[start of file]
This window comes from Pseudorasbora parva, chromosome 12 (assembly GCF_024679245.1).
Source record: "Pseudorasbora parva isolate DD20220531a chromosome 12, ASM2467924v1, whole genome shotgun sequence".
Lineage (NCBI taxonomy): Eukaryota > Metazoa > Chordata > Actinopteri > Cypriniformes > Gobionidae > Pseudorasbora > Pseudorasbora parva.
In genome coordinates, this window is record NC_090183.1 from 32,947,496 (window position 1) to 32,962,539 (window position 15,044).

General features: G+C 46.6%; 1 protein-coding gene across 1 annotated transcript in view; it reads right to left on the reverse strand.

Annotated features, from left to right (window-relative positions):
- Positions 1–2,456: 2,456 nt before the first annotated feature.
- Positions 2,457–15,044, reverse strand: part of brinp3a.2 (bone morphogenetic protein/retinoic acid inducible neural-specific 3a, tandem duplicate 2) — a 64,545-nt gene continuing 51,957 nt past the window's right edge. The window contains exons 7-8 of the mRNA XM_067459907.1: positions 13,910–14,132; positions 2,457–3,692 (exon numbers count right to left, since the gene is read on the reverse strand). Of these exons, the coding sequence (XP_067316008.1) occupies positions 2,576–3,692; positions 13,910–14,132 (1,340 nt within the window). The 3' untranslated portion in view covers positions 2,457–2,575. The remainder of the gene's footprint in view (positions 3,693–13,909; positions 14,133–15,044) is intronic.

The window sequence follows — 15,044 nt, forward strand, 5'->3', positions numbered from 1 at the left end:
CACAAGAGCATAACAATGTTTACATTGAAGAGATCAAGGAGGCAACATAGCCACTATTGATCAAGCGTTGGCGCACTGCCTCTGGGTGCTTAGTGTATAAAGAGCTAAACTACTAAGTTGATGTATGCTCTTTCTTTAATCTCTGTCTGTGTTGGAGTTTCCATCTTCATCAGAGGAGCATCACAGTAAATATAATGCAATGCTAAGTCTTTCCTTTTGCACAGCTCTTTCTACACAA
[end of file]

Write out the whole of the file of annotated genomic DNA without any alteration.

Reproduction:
This window comes from Pseudorasbora parva, chromosome 12 (assembly GCF_024679245.1).
Source record: "Pseudorasbora parva isolate DD20220531a chromosome 12, ASM2467924v1, whole genome shotgun sequence".
Lineage (NCBI taxonomy): Eukaryota > Metazoa > Chordata > Actinopteri > Cypriniformes > Gobionidae > Pseudorasbora > Pseudorasbora parva.
In genome coordinates, this window is record NC_090183.1 from 32,947,496 (window position 1) to 32,962,539 (window position 15,044).

General features: G+C 46.6%; 1 protein-coding gene across 1 annotated transcript in view; it reads right to left on the reverse strand.

Annotated features, from left to right (window-relative positions):
- Positions 1–2,456: 2,456 nt before the first annotated feature.
- Positions 2,457–15,044, reverse strand: part of brinp3a.2 (bone morphogenetic protein/retinoic acid inducible neural-specific 3a, tandem duplicate 2) — a 64,545-nt gene continuing 51,957 nt past the window's right edge. The window contains exons 7-8 of the mRNA XM_067459907.1: positions 13,910–14,132; positions 2,457–3,692 (exon numbers count right to left, since the gene is read on the reverse strand). Of these exons, the coding sequence (XP_067316008.1) occupies positions 2,576–3,692; positions 13,910–14,132 (1,340 nt within the window). The 3' untranslated portion in view covers positions 2,457–2,575. The remainder of the gene's footprint in view (positions 3,693–13,909; positions 14,133–15,044) is intronic.

The window sequence follows — 15,044 nt, forward strand, 5'->3', positions numbered from 1 at the left end:
CACAAGAGCATAACAATGTTTACATTGAAGAGATCAAGGAGGCAACATAGCCACTATTGATCAAGCGTTGGCGCACTGCCTCTGGGTGCTTAGTGTATAAAGAGCTAAACTACTAAGTTGATGTATGCTCTTTCTTTAATCTCTGTCTGTGTTGGAGTTTCCATCTTCATCAGAGGAGCATCACAGTAAATATAATGCAATGCTAAGTCTTTCCTTTTGCACAGCTCTTTCTACACAA